Anna Karenina: A Conservative Morality Tale
The new movie version of Tolstoy's Anna Karenina might be a bit stagy for some tastes, but any movie that--a) stars Keira Knightley and b) advances Leo Tolstoy's worldview--is surely worth watching.
I will leave the story itself to the moviegoer, but in the novel of the same name Tolstoy describes liberalism in terms that are entirely recognizable 140 years later. In the following passages he speaks to the character of Anna's philandering, self-important brother, Stepan Arkadyevitch, a landau liberal because it suited his life style. Indeed, writes Tolstoy wryly, liberalism had become something of a habit for him, like smoking his cigar, "for the slight fog it diffused in his brain."
The liberal party said that in Russia everything is wrong, and certainly Stepan Arkadyevitch had many debts and was decidedly short of money. The liberal party said that marriage is an institution quite out of date, and that it needs reconstruction; and family life certainly afforded Stepan Arkadyevitch little gratification, and forced him into lying and hypocrisy, which was so repulsive to his nature.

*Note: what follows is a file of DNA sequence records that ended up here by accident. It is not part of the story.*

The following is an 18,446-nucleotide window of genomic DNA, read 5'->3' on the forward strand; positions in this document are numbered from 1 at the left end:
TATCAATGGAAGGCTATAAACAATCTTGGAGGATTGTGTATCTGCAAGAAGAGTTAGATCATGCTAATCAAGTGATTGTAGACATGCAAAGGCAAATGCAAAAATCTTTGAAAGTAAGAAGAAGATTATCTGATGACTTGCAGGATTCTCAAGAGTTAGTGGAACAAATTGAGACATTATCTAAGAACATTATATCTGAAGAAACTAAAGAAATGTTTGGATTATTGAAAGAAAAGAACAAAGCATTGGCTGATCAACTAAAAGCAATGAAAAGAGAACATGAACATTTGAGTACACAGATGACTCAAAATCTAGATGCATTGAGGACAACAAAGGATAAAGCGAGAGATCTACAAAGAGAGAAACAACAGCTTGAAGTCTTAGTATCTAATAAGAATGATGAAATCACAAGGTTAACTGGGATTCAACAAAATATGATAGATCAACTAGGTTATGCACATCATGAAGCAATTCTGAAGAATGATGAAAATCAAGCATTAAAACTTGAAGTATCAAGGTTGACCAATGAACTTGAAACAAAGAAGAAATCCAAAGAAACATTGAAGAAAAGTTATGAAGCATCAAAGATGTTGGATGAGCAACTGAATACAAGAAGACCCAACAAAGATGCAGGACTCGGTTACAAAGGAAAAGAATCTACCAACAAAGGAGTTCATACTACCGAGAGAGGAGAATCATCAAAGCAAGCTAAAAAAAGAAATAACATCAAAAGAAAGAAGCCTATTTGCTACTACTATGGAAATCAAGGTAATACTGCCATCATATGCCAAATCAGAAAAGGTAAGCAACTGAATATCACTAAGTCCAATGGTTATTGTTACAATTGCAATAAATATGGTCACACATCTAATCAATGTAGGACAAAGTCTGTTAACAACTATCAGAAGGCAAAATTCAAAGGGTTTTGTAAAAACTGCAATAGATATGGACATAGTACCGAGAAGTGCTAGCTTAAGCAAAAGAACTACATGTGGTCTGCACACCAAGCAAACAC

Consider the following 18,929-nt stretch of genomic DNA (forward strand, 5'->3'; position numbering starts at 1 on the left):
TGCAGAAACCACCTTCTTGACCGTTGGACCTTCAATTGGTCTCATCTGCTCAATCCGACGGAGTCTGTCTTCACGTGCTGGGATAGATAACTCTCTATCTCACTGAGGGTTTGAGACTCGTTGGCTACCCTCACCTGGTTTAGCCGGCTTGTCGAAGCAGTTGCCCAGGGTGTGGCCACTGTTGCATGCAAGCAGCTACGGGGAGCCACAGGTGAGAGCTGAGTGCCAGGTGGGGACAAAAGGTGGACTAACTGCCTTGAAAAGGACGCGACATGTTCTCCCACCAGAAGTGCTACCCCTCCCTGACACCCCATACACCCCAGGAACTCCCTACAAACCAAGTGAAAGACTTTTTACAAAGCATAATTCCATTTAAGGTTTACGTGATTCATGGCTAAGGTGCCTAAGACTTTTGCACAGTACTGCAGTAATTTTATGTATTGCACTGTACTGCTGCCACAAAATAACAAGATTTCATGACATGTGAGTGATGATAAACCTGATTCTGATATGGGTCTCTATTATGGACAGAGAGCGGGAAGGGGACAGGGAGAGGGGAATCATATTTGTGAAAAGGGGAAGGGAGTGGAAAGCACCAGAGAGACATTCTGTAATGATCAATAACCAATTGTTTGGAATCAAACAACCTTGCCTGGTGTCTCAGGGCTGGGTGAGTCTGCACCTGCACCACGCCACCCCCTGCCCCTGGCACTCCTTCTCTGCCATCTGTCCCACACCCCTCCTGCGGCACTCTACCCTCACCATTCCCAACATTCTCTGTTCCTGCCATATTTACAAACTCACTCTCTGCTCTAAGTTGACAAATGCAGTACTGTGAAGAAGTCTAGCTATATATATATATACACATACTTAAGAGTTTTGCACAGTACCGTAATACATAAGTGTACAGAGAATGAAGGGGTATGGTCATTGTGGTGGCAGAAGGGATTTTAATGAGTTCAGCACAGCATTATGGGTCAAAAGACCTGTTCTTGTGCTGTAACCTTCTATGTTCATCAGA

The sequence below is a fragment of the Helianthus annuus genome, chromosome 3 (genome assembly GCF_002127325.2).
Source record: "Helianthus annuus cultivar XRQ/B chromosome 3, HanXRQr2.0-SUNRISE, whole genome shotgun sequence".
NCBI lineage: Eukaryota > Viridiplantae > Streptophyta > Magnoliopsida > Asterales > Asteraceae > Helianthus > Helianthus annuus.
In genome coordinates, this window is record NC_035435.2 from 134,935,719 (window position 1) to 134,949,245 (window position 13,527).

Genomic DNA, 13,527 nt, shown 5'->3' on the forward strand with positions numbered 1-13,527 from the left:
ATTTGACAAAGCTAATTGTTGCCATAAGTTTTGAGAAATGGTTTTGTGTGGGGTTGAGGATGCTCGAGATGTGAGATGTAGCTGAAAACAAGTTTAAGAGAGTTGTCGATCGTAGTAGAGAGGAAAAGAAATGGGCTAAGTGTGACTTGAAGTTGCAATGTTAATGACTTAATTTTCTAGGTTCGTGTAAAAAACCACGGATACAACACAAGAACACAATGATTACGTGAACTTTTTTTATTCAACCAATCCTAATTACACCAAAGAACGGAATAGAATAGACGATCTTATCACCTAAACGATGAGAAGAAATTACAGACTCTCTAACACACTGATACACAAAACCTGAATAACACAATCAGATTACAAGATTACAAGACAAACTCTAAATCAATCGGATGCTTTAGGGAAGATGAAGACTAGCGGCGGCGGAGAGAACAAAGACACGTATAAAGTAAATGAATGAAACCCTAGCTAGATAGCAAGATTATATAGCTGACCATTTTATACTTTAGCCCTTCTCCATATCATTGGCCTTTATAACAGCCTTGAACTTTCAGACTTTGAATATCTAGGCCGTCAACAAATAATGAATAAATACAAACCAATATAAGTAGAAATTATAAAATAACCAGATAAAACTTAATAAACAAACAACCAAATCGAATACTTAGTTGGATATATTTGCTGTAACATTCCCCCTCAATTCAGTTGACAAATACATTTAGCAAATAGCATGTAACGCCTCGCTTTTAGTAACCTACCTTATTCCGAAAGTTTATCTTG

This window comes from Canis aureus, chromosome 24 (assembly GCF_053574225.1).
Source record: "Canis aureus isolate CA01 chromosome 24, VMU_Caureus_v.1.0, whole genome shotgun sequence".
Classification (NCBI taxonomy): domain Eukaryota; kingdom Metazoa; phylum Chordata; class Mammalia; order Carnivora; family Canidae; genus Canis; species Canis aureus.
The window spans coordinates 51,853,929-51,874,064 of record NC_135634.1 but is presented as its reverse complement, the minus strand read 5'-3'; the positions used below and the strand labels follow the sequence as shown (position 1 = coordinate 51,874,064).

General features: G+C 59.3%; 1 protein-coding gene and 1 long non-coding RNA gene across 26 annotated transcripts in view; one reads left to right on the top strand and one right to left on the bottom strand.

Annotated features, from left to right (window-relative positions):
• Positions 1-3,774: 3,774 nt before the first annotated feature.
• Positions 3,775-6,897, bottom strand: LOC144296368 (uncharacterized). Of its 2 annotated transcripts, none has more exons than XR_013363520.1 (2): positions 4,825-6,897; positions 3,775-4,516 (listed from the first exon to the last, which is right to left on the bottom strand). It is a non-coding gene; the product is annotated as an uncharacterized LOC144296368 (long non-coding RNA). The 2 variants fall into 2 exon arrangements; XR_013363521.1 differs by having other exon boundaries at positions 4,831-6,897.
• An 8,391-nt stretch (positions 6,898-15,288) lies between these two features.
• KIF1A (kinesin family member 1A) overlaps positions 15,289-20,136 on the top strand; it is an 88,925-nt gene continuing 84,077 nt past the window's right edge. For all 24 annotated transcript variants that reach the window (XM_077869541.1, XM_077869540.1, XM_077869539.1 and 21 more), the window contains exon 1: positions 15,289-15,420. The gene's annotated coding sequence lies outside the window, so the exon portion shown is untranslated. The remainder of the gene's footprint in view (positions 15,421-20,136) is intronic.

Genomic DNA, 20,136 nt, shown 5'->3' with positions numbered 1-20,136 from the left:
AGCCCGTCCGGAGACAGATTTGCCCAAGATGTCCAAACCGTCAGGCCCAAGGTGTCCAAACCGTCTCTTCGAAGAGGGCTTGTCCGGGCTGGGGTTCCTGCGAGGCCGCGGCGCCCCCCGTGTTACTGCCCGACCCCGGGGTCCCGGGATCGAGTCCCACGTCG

The liberal party said, or rather allowed it to be understood, that religion is only a curb to keep in check the barbarous classes of the people; and Stepan Arkadyevitch could not get through even a short service without his legs aching from standing up, and could never make out what was the object of all the terrible and high-flown language about another world when life might be so very amusing in this world.
Writing more than 40 years before the Russian Revolution, Tolstoy noted the myopia of one-percenters like Stepan Arkadyevitch who believed that the real danger to Russia lay "not in that fantastic revolutionary hydra, but in the obstinacy of traditionalism clogging progress."
Curiously, the 100 or so million lives lost to that revolutionary hydra have not wised up our friends on the left. As one prominent Kansan said famously in the pages of the New York Times, today's religious right poses a "far greater threat than the old threat of communism." In his best court French Tolstoy just might have replied, Plus ça change, plus c'est la même chose.